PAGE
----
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The Ninth Circuit affirmed the district court's denial of the county's motion to dismiss a putative class action under the Fair Labor Standards Act based on Eleventh Amendment immunity grounds. The panel weighed the factors set out in Mitchell v. Los Angeles Community College District, 861 F.2d 198 (9th Cir. 1988), and held that the county was not entitled to Eleventh Amendment immunity because it is not an arm of the state when it administers the In-Home Supportive Services program. The panel also held that the Supreme Court has not overruled or undermined Mitchell in Hess v. Port Authority Trans-Hudson Corporation, 513 U.S. 30 (1994). Furthermore, the effective date of the rule is January 1, 2015; this date is not impermissibly retroactive; and the DOL's decision not to enforce a new rule does not obviate private rights of action. Accordingly, the panel affirmed in part, reversed in part, and remanded for further proceedings. View "Ray v. County of Los Angeles" on Justia Law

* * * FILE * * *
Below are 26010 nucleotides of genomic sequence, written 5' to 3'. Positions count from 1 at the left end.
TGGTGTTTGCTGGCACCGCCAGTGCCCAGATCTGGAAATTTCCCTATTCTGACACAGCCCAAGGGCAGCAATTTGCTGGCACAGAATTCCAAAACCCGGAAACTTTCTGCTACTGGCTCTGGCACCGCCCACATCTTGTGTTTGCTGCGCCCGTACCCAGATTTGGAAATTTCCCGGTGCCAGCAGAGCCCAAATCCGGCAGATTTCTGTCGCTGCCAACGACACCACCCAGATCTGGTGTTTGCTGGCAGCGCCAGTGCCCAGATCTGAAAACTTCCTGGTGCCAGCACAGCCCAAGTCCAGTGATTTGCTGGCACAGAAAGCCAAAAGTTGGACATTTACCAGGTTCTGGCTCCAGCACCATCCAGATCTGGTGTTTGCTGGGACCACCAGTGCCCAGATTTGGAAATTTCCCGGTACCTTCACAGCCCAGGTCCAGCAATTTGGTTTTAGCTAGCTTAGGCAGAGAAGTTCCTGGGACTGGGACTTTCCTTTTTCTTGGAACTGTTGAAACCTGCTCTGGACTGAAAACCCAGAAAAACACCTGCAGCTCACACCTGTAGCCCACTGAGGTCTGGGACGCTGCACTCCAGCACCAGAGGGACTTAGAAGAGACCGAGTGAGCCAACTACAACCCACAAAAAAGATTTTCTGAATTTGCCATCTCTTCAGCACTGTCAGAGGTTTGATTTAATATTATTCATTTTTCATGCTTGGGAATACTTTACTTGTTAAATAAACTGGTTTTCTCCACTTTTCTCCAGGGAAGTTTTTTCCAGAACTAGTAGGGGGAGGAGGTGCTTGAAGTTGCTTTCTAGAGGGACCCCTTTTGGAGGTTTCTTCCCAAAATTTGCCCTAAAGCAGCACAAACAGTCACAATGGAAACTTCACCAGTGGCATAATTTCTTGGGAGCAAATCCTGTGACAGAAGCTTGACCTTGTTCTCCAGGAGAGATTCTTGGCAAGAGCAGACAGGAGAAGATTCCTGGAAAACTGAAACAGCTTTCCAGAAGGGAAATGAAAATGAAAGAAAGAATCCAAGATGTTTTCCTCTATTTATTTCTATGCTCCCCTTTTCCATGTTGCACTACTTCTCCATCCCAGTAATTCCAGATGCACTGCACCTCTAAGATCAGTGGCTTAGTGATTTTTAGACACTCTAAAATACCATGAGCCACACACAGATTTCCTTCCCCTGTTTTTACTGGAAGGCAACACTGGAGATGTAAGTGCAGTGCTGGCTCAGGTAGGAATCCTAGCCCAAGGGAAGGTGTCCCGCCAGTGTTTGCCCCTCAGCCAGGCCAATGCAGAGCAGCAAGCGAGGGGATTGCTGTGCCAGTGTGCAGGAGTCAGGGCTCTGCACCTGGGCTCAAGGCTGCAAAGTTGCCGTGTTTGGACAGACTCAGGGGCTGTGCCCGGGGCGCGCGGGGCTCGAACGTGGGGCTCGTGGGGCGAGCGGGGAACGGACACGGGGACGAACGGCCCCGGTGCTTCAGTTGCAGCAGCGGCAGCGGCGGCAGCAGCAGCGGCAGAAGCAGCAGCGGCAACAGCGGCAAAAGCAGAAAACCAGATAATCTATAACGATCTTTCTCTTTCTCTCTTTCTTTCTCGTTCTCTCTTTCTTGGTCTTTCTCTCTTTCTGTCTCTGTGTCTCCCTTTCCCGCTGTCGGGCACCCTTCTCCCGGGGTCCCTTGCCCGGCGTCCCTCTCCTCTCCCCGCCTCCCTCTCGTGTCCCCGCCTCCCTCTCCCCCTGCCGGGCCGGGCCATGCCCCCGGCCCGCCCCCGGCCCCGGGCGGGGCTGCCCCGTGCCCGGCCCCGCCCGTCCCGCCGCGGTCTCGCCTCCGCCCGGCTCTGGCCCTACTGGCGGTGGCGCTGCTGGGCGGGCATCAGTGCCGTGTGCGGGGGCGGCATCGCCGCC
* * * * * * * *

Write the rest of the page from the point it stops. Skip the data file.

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The Ninth Circuit affirmed the district court's judgment for the Mayo Clinic in an action alleging employment discrimination under Title I of the Americans with Disabilities Act. In light of Supreme Court precedent, the panel held that its decision in Head v. Glacier Northwest, Inc., 413 F.3d 1053 (9th Cir. 2005), holding ADA discrimination claims are evaluated under a motivating factor causation standard, is no longer good law. The panel held that Head was irreconcilable with the Supreme Court's decisions in Gross v. FBL Fin. Servs., Inc., 557 U.S. 167 (2009), and Univ. of Texas Southwestern Med. Ctr. v. Nassar, 570 U.S. 338 (2013). The panel agreed with its sister circuits and held that an ADA discrimination plaintiff bringing a claim under 42 U.S.C. 2112 must show that the adverse employment action would not have occurred but for the disability. Therefore, the district court correctly instructed the jury to apply a but for causation standard, rather than a motivating factor standard. View "Murray v. Mayo Clinic" on Justia Law